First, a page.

The Clifford Constitution of 1922 disposed the Nigerian Council of Lord Lugard (1914) and set up a new legislative council for the Southern Protectorate.
The membership of the Clifford legislative council was forty-six (46). Twenty-seven (27) out of the forty-six 46 members were officials while nineteen (19) were unofficial members. Ten (10) out of the nineteen (19) unofficial members were Nigerians and out of the ten (10) unofficial Nigerians, four (4) were elected, three (3) from Lagos and one (1) from Calabar. The remaining six (6) were appointed by the Governor.
The Northern protectorate was excluded from the council. The governor continued to govern the North by proclamation.
Establishment of the Elective Principle by Clifford in 1922
The Clifford constitution of 1922 established the elective principle for the first time in Nigeria. However, the elective principle was limited to male adults that have resided in Nigeria for over 12 months and have a gross annual income of 100 pounds.
The Clifford constitution of 1922 also gave way to the establishment of political parties in Nigeria. In 1923, Herbert Macaulay founded the first political party in Nigeria, the Nigerian National Democratic Party (NNDP) and also established a newspaper called the West African Pilot. The Clifford constitution gave room for more participation and representation in the government than the 1914 constitution.
Main Features of the Clifford Constitution Of 1922
Elective principle to elect the desired person into the Legislative council. NB:- Only an individual earning £100 annually can vote and be voted for. NCBWA struggled for the granting of the elective principle in Nigeria.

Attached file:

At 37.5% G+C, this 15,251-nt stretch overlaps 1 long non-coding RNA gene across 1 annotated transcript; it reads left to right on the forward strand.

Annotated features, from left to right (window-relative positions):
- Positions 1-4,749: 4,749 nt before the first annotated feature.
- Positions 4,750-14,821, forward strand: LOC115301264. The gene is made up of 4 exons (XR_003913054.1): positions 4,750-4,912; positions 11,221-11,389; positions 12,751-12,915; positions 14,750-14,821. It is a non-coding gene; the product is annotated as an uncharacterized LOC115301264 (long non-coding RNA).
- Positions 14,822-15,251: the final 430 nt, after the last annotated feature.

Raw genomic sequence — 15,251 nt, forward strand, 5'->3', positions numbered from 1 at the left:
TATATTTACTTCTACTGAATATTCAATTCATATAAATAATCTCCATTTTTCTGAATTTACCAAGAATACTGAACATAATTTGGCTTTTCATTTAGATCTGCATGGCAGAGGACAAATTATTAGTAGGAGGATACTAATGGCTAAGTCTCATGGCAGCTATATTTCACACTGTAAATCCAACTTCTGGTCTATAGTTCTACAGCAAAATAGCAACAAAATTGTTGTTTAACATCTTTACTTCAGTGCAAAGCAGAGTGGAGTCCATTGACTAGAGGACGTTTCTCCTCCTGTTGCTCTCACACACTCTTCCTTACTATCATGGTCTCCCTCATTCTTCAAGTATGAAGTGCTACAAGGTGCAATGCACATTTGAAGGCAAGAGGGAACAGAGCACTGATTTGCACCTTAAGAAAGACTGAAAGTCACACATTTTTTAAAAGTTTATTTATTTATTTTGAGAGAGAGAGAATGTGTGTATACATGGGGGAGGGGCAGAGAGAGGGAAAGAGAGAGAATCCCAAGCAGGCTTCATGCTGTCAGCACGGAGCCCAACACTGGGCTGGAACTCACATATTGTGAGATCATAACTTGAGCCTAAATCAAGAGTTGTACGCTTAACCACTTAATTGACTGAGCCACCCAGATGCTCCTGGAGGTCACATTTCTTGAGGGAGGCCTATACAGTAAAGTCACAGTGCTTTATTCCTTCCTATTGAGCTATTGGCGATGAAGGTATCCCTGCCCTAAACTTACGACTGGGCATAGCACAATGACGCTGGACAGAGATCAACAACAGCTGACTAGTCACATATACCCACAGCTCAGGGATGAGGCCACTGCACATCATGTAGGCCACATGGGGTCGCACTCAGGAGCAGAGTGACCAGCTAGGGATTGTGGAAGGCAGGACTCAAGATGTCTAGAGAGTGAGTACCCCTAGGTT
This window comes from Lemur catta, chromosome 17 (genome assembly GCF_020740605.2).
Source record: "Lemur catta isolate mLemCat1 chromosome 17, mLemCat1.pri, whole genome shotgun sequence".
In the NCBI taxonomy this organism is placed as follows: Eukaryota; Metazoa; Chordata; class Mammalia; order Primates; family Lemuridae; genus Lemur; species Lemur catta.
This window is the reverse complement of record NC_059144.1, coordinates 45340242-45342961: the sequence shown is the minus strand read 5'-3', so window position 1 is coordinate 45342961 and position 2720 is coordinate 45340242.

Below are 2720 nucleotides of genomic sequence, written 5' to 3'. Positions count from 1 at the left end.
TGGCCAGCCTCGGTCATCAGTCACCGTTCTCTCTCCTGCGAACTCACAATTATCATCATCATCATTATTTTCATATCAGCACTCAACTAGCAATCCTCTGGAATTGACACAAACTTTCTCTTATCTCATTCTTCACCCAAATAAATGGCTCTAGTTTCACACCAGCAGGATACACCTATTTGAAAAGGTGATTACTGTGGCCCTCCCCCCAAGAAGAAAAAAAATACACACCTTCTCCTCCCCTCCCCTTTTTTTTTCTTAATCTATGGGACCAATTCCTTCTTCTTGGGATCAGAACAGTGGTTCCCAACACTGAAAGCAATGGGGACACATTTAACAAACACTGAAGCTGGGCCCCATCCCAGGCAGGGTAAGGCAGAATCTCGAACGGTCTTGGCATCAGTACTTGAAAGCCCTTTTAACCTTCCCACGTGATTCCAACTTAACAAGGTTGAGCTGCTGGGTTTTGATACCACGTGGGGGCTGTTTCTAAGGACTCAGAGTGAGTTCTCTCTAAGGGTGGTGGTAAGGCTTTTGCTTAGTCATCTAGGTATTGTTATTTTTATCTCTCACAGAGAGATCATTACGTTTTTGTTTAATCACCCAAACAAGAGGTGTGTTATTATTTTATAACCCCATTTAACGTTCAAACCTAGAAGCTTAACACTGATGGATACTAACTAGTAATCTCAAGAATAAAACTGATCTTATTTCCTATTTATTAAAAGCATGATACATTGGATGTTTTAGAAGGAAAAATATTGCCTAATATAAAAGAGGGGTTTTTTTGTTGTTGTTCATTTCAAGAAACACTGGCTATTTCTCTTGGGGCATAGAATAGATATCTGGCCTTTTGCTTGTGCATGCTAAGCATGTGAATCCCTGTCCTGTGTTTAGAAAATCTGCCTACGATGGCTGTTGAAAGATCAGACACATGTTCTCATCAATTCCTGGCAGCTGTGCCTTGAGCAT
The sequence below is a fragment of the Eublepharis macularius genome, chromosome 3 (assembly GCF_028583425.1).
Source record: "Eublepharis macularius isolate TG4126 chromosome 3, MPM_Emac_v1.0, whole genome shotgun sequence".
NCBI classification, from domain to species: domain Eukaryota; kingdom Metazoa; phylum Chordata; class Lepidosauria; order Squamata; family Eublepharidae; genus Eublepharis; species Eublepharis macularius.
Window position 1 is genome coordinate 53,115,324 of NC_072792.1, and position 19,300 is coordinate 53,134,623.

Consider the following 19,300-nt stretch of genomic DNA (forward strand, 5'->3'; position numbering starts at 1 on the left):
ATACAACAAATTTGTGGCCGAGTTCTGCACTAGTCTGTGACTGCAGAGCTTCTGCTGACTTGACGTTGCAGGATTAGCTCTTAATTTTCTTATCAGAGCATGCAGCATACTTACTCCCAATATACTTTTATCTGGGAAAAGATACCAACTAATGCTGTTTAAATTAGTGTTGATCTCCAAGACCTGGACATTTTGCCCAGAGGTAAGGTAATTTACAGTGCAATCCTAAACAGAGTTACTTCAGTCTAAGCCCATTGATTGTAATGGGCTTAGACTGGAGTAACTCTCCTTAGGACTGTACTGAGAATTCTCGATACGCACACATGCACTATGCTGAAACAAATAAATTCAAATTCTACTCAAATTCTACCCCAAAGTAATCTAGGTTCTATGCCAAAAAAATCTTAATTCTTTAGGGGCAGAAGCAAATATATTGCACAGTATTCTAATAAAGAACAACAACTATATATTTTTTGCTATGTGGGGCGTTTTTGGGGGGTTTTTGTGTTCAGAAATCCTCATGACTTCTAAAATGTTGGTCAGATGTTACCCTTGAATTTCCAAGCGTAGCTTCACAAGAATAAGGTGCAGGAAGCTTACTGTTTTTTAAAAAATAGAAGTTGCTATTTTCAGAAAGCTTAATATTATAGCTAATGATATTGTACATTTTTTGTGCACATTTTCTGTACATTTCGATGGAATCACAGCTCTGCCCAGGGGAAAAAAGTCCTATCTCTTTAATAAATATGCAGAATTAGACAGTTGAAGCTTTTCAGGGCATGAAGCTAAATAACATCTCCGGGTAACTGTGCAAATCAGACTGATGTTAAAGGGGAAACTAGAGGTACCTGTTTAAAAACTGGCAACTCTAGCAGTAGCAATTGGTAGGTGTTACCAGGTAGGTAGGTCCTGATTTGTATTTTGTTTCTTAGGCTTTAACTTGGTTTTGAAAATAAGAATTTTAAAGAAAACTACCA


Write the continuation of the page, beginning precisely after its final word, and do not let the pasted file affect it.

All colonial governors were to report to the Secretary of State for colonies who was a cabinet minister in Britain.
The Executive council was an all- European council. No Nigerian was included i.e Nigerians were not part of the decision-making body.
The Legislative council consists of 46 members of which 27 were official and 19 were unofficial.
The North was ruled by proclamation coming from the governor.
Formation of political parties e.g NNDP of Herbert Macaulay.
Establishment of Newspapers e.g The West African Pilot and Lagos Daily News.
Advantages or Merits of the Clifford Constitution
Elective Principle – The Clifford constitution brought the elective principle into Nigeria which paved way for elective representation of Nigerians into the Legislative council.
Political Activities for Nigerians – The Clifford constitution permitted the formation of political parties in Nigeria so as to ensure greater participation of Nigerians in their government. E.g. The Nigerian National Democratic Party (NNDP) of Herbert Macaulay.
New Legislative Council– The constitution created a new legislative council which consists of 46 members of which 27 were official and 19 were unofficial.
Nationalism – The constitution geared up Nationalism among Nigerians
Establishment of Newspapers – Newspapers were established to promote more political activities in Nigeria.
Disadvantages or Demerits
Sectionalism – The Clifford Constitution of 1922 brought sectionalism into Nigeria as the constitution was meant for the Southern protectorate alone. The Legislative council was also created for the south excluding the North.
The Legislative council was dominated by Europeans
Partial representation – The elective principle introduced by the Clifford Constitution of 1922 works only for the legislative council. The executive council is not elective.
Imposition – The people claimed that the constitution was imposed on them
The Governor-General had veto powers on issues discussed in the legislative and executive council
Partial Elective principle – Only Nigerians with resident qualification and have a gross income of £100 per annum which as at then was a very huge sum.
C. C. Dibie; Essential Government for Senior Secondary Schools; Tonad Publishers; August 2008
Constitutional Development In Nigeria – Teslim Opemipo Omipidan, highlifextra
The Nigerian Constitution: History and Development; Oluwole I Odumosu; London, Sweet & Maxwell, 1963